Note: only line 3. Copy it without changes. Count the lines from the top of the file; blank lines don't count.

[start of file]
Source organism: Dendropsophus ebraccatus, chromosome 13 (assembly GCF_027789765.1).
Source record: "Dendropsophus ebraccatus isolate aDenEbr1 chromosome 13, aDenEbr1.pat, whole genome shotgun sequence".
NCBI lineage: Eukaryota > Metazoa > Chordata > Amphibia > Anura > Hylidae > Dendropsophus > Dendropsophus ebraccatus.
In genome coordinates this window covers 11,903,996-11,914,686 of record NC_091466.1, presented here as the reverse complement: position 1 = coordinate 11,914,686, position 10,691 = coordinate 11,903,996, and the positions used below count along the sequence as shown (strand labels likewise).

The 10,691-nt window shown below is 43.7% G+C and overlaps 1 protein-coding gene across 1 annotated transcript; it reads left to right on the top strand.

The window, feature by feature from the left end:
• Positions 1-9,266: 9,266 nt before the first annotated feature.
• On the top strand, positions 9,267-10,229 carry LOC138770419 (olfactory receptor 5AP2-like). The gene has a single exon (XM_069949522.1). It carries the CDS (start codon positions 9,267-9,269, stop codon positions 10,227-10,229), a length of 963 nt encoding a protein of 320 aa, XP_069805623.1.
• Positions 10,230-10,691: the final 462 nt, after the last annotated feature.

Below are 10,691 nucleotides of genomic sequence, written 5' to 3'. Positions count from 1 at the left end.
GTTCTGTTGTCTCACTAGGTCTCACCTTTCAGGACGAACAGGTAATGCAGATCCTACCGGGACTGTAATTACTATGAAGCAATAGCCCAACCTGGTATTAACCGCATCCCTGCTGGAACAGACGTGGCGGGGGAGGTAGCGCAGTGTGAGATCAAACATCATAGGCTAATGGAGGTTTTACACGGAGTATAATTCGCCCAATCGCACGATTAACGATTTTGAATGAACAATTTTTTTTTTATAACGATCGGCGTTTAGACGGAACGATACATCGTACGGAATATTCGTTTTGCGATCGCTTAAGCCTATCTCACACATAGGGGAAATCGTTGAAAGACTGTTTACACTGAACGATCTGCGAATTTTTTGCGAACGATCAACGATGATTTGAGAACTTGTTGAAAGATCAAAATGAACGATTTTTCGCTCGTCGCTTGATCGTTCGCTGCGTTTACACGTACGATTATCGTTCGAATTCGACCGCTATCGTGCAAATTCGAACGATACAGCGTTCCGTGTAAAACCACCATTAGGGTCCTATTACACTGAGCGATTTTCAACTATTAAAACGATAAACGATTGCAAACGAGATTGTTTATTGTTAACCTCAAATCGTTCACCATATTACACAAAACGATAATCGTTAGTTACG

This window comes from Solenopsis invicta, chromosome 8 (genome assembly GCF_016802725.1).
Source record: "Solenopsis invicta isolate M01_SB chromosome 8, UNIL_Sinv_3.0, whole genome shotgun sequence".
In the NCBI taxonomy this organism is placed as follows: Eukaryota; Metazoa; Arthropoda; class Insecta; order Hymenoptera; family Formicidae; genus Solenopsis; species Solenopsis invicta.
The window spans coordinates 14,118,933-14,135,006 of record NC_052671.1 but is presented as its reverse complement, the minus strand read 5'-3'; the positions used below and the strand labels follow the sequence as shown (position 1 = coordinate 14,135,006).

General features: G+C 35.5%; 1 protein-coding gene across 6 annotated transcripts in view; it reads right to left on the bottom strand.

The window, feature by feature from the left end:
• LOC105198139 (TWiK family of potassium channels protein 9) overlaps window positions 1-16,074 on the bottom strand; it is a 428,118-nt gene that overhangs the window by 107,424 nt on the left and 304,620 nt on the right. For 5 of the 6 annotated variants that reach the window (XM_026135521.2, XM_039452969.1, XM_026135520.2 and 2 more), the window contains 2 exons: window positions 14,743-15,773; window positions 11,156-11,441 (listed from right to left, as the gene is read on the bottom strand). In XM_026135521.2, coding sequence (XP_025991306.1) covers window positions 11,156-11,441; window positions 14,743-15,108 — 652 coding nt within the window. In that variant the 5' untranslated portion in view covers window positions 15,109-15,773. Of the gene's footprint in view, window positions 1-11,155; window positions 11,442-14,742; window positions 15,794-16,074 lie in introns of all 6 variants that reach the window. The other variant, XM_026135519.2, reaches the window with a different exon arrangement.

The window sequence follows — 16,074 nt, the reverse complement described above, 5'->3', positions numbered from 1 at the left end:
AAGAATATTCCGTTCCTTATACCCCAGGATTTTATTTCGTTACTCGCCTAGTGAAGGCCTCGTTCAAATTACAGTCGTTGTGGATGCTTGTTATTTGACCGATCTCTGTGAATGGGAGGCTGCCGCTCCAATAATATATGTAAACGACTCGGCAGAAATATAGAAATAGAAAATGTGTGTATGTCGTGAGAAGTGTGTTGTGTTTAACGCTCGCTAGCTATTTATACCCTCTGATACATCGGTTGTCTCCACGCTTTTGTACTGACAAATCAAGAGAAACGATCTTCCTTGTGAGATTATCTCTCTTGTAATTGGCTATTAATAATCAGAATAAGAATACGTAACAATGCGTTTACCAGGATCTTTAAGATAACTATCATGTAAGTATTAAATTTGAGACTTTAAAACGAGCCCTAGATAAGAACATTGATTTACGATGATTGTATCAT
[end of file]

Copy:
NCBI lineage: Eukaryota > Metazoa > Chordata > Amphibia > Anura > Hylidae > Dendropsophus > Dendropsophus ebraccatus.